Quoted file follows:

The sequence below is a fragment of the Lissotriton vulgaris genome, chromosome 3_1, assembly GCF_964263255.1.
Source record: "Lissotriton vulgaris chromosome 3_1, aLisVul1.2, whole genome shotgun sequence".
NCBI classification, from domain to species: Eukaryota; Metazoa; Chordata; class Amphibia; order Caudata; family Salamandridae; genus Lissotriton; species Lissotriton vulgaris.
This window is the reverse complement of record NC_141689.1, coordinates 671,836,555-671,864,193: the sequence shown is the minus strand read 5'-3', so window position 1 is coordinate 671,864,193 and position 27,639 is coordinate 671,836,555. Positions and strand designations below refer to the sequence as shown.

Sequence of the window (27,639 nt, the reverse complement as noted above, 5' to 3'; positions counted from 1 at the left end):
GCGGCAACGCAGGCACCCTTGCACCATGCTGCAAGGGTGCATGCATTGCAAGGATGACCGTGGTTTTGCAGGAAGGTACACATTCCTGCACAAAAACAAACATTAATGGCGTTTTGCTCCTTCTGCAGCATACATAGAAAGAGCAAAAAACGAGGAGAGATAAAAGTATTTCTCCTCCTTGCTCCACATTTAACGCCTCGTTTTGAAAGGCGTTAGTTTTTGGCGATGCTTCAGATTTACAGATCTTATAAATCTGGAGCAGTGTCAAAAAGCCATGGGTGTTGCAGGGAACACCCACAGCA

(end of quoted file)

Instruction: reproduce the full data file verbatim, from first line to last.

The sequence below is a fragment of the Lissotriton vulgaris genome, chromosome 3_1, assembly GCF_964263255.1.
Source record: "Lissotriton vulgaris chromosome 3_1, aLisVul1.2, whole genome shotgun sequence".
NCBI classification, from domain to species: Eukaryota; Metazoa; Chordata; class Amphibia; order Caudata; family Salamandridae; genus Lissotriton; species Lissotriton vulgaris.
This window is the reverse complement of record NC_141689.1, coordinates 671,836,555-671,864,193: the sequence shown is the minus strand read 5'-3', so window position 1 is coordinate 671,864,193 and position 27,639 is coordinate 671,836,555. Positions and strand designations below refer to the sequence as shown.

Sequence of the window (27,639 nt, the reverse complement as noted above, 5' to 3'; positions counted from 1 at the left end):
GCGGCAACGCAGGCACCCTTGCACCATGCTGCAAGGGTGCATGCATTGCAAGGATGACCGTGGTTTTGCAGGAAGGTACACATTCCTGCACAAAAACAAACATTAATGGCGTTTTGCTCCTTCTGCAGCATACATAGAAAGAGCAAAAAACGAGGAGAGATAAAAGTATTTCTCCTCCTTGCTCCACATTTAACGCCTCGTTTTGAAAGGCGTTAGTTTTTGGCGATGCTTCAGATTTACAGATCTTATAAATCTGGAGCAGTGTCAAAAAGCCATGGGTGTTGCAGGGAACACCCACAGCA